Arctic Perspective Initiative (API) is proud to announce the publication of the first of four Cahiers, published in conjunction with the project Arctic Perspective.

Arctic Perspective Cahier no. 1: Architecture focuses on Arctic architecture and documents the results of the international API design competition.

It is edited by Andreas Müller (An Architektur, Berlin), designed by Ziga Testen (Maastricht/Ljubljana), and published by Hatje Cantz (Ostfildern).

The whole API Cahiers series editors are: Inke Arns, Matthew Biederman, Marko Peljhan and Nicola Triscott

Order physical copies through:

Hatje Cantz Website
(it should be available on other amazon sites soon - stay tuned)

Also Published under a CC license, feel free to download a PDF copy.

Arctic Perspective Cahier no. 1: Architecture

An open design competition was held in summer 2009 which received 103 submissions from thirty different countries. The first part of Cahier no. 1 is a reflection on the competition process, the three third place sharing awarded projects, and several striking ideas developed in other submissions.


Part Two of the cahier is devoted to a series of essays commissioned for the publication in order to reflect on the manifold questions surrounding the Arctic and its architecture, such as historical precedents, northern cultures, sustainability, and feasibility. Robert Kronenburg points out in his analysis of the submitted projects that the proposals’ approaches can be approached via three key issues—transportation, assembly, and environmental impact.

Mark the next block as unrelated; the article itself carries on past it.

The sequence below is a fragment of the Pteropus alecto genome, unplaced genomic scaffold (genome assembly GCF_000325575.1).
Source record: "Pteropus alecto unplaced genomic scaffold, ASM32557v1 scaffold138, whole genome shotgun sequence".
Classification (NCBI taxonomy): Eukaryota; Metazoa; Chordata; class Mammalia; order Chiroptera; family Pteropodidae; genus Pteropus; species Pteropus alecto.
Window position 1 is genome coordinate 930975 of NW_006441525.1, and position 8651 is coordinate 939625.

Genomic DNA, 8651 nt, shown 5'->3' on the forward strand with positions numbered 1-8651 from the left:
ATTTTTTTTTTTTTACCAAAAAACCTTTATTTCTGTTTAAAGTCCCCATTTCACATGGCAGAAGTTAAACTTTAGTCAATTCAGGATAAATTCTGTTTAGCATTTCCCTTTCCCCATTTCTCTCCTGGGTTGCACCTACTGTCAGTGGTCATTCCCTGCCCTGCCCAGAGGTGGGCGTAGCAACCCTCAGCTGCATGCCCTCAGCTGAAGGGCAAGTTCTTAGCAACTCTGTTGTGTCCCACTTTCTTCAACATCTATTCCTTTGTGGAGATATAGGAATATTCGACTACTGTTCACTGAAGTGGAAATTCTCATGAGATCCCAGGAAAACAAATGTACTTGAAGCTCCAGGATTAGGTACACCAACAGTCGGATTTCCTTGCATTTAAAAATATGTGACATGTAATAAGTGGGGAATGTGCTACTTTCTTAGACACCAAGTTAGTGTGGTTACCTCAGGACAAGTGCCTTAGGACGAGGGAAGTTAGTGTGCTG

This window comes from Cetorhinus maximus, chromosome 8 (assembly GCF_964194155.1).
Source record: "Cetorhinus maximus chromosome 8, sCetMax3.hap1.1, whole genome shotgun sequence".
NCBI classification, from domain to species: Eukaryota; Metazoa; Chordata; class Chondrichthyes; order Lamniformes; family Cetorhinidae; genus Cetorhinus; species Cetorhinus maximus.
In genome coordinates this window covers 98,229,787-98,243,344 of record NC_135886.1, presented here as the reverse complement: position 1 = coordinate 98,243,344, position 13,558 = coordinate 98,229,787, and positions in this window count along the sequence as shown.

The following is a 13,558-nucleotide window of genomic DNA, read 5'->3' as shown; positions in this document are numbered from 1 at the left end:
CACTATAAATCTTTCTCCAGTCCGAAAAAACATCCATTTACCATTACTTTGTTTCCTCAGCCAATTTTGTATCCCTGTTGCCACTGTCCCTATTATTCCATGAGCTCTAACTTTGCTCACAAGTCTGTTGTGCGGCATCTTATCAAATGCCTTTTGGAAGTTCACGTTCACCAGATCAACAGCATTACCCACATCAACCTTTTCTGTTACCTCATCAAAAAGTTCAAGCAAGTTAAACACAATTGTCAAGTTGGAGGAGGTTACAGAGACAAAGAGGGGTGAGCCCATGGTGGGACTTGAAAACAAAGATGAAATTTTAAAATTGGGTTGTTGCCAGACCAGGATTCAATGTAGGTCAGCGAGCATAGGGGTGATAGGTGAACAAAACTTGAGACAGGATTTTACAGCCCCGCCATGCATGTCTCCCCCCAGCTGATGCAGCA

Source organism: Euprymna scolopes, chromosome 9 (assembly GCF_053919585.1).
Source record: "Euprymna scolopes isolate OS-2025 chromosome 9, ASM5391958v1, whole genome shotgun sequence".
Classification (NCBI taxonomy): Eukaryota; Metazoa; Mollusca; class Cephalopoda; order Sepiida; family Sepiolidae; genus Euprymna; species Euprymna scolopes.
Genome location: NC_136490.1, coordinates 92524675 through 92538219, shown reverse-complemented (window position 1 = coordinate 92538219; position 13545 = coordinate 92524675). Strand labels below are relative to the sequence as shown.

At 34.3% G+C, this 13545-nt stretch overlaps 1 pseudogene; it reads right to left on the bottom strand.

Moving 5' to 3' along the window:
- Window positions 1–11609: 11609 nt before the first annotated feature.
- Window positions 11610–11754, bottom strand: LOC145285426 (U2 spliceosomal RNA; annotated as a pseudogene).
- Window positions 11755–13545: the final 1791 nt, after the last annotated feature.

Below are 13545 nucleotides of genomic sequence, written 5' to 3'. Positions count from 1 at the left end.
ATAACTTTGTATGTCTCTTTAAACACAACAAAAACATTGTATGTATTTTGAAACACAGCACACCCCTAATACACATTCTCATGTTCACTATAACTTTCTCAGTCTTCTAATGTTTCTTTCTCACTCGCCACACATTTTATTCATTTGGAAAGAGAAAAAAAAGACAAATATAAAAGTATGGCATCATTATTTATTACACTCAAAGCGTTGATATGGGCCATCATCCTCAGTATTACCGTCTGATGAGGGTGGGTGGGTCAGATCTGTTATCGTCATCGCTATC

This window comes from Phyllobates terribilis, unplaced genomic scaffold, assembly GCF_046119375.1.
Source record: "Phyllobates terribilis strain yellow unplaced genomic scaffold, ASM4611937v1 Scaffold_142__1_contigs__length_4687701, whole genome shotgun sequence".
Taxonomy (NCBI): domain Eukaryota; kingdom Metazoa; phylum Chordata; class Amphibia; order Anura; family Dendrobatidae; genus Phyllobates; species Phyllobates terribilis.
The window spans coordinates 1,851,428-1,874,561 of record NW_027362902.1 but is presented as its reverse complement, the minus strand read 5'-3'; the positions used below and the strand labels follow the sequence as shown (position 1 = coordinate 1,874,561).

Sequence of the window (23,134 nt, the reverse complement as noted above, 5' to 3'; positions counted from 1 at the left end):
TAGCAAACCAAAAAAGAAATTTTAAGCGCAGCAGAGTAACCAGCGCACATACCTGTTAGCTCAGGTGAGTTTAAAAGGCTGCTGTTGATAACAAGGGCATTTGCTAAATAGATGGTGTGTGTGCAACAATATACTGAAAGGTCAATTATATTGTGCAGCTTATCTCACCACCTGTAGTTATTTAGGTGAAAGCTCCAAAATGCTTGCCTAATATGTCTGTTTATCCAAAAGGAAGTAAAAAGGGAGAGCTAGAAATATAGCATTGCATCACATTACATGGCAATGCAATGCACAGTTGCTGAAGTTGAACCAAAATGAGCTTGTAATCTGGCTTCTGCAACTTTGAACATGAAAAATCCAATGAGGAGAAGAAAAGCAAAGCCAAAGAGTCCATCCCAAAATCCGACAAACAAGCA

Marilyn Walker’s essay responds to the common imagination that the Arctic is an empty territory. She points out that the real situation is far from an empty wasteland, and the circumpolar region is inhabited by about one million people of many ethnic origins, nationalities, languages, and cultures who have an enormous amount of traditional knowledge of building in the Arctic. Their knowledge has evolved over time to produce a wide variety of architectural solutions. Walker shows how spatial configurations of Arctic indigenous settlements and buildings are deeply interwoven with spiritual conceptions.


Carsten Krohn discusses how Richard Buckminster Fuller developed concepts of mobile buildings as early as in the nineteen-thirties. Fuller conceived them as standardized, mass producible structures that were supposed to solve the global housing problems of the time. As Krohn shows in his essay, Fuller developed and built many prototypes of homes and building modules, from a prefabricated bathroom unit to the dome-shaped U.S. pavilion for the 1967 World Expo. The U.S. Navy used similar geodesic dome shelters for radar stations extensively at DEW line stations throughout the North American Arctic and for many years the U.S. Antarctic station was protected under a geodesic dome.


Jérémie McGowan’s essay approaches one of the few modernist architects who dealt with the design of inhabitable environments and entire “Arctic Cities” – the British architect Ralph Erskine. Many European architects of the postwar period turned to the colonies of the European empires to experiment with a supposed “tabula rasa” situation. Erskine’s well-known project for an “Arctic City” carefully takes into account the climate conditions of its location as well as the social organization of its inhabitants. However, as McGowan points out, there is a dark side to Erskine’s Arctic projects that is no less blind to the political context than the projects staged in the European colonies. Erskine’s projects in the Arctic were state commissions, either by the Swedish or by the Canadian government, closely entangled with forced resettlement campaigns of indigenous people.